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The Telltale Lilac Bush and Other West Virginia Ghost Tales

The Telltale Lilac Bush and Other West Virginia Ghost Tales

Ruth Ann Musick
Copyright Date: 1965
Pages: 208
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  • Book Info
    The Telltale Lilac Bush and Other West Virginia Ghost Tales
    Book Description:

    " West Virginia boasts an unusually rich heritage of ghost tales. Originally West Virginians told these hundred stories not for idle amusement but to report supernatural experiences that defied ordinary human explanation. From jealous rivals and ghostly children to murdered kinsmen and omens of death, these tales reflect the inner lives -- the hopes, beliefs, and fears -- of a people. Like all folklore, these tales reveal much of the history of the region: its isolation and violence, the passions and bloodshed of the Civil War era, the hardships of miners and railroad laborers, and the lingering vitality of Old World traditions.

    eISBN: 978-0-8131-2827-6
    Subjects: Sociology

Table of Contents

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  1. Front Matter
    (pp. i-vi)
  2. Table of Contents
    (pp. vii-x)
  3. Introduction
    (pp. xi-xviii)

    Anyone who has ever lived in West Virginia, or even traveled through the state, can easily see what an ideal place it would be for ghosts. It is an unending sequence of hills and valleys, with a backdrop of other mountains in the distance. Over all these mountains and valleys is a wilderness of shrubbery and trees so that genuinely lonesome places exist in almost all sections of the state. Hundreds or even thousands of ghosts could gather nightly on West Virginia’s hills or sigh from the treetops, and few living souls would know the difference.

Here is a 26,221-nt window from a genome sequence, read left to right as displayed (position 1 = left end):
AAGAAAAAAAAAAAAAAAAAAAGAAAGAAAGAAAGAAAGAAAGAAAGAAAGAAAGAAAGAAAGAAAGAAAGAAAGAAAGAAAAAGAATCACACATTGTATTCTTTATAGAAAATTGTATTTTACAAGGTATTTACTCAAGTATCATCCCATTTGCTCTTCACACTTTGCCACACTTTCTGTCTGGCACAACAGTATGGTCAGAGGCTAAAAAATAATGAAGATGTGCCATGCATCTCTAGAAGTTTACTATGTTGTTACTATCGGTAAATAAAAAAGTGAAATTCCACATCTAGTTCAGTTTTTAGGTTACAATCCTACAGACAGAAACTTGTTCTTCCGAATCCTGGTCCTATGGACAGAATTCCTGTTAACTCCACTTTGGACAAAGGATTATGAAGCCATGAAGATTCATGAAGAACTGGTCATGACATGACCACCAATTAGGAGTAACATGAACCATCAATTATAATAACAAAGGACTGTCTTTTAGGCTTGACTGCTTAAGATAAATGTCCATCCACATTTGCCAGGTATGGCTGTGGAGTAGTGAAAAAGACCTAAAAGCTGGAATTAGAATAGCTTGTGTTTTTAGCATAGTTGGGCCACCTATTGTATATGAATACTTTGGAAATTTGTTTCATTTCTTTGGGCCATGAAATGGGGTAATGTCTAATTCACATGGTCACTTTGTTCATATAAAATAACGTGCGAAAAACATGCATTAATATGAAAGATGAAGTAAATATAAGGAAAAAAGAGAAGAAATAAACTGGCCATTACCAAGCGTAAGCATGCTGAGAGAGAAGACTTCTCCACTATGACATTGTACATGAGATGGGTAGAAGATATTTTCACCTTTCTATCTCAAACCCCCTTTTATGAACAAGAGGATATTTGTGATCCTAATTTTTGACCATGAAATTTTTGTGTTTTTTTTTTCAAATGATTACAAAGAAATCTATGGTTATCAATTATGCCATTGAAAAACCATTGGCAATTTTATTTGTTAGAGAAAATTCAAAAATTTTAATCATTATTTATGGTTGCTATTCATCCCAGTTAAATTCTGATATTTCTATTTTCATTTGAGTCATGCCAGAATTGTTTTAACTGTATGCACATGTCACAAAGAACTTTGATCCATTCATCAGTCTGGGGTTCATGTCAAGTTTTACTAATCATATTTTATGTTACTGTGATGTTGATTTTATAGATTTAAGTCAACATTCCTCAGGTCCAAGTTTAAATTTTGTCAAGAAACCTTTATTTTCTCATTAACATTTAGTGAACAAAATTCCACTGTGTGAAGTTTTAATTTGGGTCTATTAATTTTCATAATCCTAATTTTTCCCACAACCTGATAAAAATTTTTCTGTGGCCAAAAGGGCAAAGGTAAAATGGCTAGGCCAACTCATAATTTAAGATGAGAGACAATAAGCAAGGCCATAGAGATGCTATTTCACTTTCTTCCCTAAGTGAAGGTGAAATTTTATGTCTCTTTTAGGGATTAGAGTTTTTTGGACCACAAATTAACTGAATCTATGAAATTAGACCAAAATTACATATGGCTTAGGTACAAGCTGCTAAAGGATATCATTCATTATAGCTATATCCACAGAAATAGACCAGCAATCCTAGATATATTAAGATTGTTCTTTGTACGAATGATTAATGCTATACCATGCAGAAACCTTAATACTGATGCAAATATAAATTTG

But West Virginia has...

  4. 1 Jealous Rivals
    (pp. 1-10)

    Although I have included only seven fairly short tales in this section, I have a number of love-triangle ghosts. As I think over the tales I have, and the ones I know about, there seem to be far more situations where two men fall in love with the same woman than where the roles are reversed. Since the love triangle as found here always involves a slight or an injustice, there usually is an element of malevolence in the ghosts of these tales, and they end tragically. Literary examples of triangle situations rarely contain ghosts, and they favor the situation...

  5. 2 Wives Who Return
    (pp. 11-24)

    Most ghost wives were in life mistreated, sometimes murdered, women, and their return is usually prompted by a desire to revenge themselves upon their former spouses. Two of the stories here, as well as others included in different sections, have examples of this kind of ghost. A third story is more a reenactment, as though the wife were conscious that she had in a way deserved punishment and she is merely repeating the circumstances of her death. Another story contains a kindly ghost; although the woman suffered to the point of ultimate despair, yet her manifestation guides her husband to...

  6. 3 Ghostly Children
    (pp. 25-33)

    It is hard to believe that so many children have been murdered or abused to the point of death without anyone to help them. Yet the greater part of the stories of ghost children I have collected depict such circumstances.

    Naturally, these little ghosts come back in anger—to protest—although most of my adult ghosts are happy, even after violent deaths. Perhaps comparatively few children have died, except through neglect or murder, and nobody can blame a murdered child for being unhappy. Even so, this murder of children—and judging by my collection as a whole, the victims seem...

  7. 4 Murdered Kinsmen
    (pp. 34-39)